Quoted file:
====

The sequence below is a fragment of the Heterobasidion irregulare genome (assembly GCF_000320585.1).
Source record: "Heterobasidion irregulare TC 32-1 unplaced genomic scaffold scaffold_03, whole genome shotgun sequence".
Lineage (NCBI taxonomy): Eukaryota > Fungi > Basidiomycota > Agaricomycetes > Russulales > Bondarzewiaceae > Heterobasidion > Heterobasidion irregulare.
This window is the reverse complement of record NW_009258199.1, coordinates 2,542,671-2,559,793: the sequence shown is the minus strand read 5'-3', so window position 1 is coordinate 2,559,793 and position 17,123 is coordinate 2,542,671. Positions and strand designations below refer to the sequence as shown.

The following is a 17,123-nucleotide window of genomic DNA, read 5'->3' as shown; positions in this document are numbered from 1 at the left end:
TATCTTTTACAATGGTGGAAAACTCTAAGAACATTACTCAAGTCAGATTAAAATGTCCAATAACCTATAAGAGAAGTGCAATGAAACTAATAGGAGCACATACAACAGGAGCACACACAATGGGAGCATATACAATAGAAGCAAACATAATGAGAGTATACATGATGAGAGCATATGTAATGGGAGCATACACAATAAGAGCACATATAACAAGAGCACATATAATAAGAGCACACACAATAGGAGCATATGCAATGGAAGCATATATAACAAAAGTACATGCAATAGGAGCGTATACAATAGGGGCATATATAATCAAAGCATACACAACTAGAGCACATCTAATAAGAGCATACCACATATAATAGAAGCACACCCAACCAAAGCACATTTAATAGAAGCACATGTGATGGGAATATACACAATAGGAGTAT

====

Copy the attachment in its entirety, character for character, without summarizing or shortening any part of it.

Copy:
The sequence below is a fragment of the Heterobasidion irregulare genome (assembly GCF_000320585.1).
Source record: "Heterobasidion irregulare TC 32-1 unplaced genomic scaffold scaffold_03, whole genome shotgun sequence".
Lineage (NCBI taxonomy): Eukaryota > Fungi > Basidiomycota > Agaricomycetes > Russulales > Bondarzewiaceae > Heterobasidion > Heterobasidion irregulare.
This window is the reverse complement of record NW_009258199.1, coordinates 2,542,671-2,559,793: the sequence shown is the minus strand read 5'-3', so window position 1 is coordinate 2,559,793 and position 17,123 is coordinate 2,542,671. Positions and strand designations below refer to the sequence as shown.

The following is a 17,123-nucleotide window of genomic DNA, read 5'->3' as shown; positions in this document are numbered from 1 at the left end:
TATCTTTTACAATGGTGGAAAACTCTAAGAACATTACTCAAGTCAGATTAAAATGTCCAATAACCTATAAGAGAAGTGCAATGAAACTAATAGGAGCACATACAACAGGAGCACACACAATGGGAGCATATACAATAGAAGCAAACATAATGAGAGTATACATGATGAGAGCATATGTAATGGGAGCATACACAATAAGAGCACATATAACAAGAGCACATATAATAAGAGCACACACAATAGGAGCATATGCAATGGAAGCATATATAACAAAAGTACATGCAATAGGAGCGTATACAATAGGGGCATATATAATCAAAGCATACACAACTAGAGCACATCTAATAAGAGCATACCACATATAATAGAAGCACACCCAACCAAAGCACATTTAATAGAAGCACATGTGATGGGAATATACACAATAGGAGTAT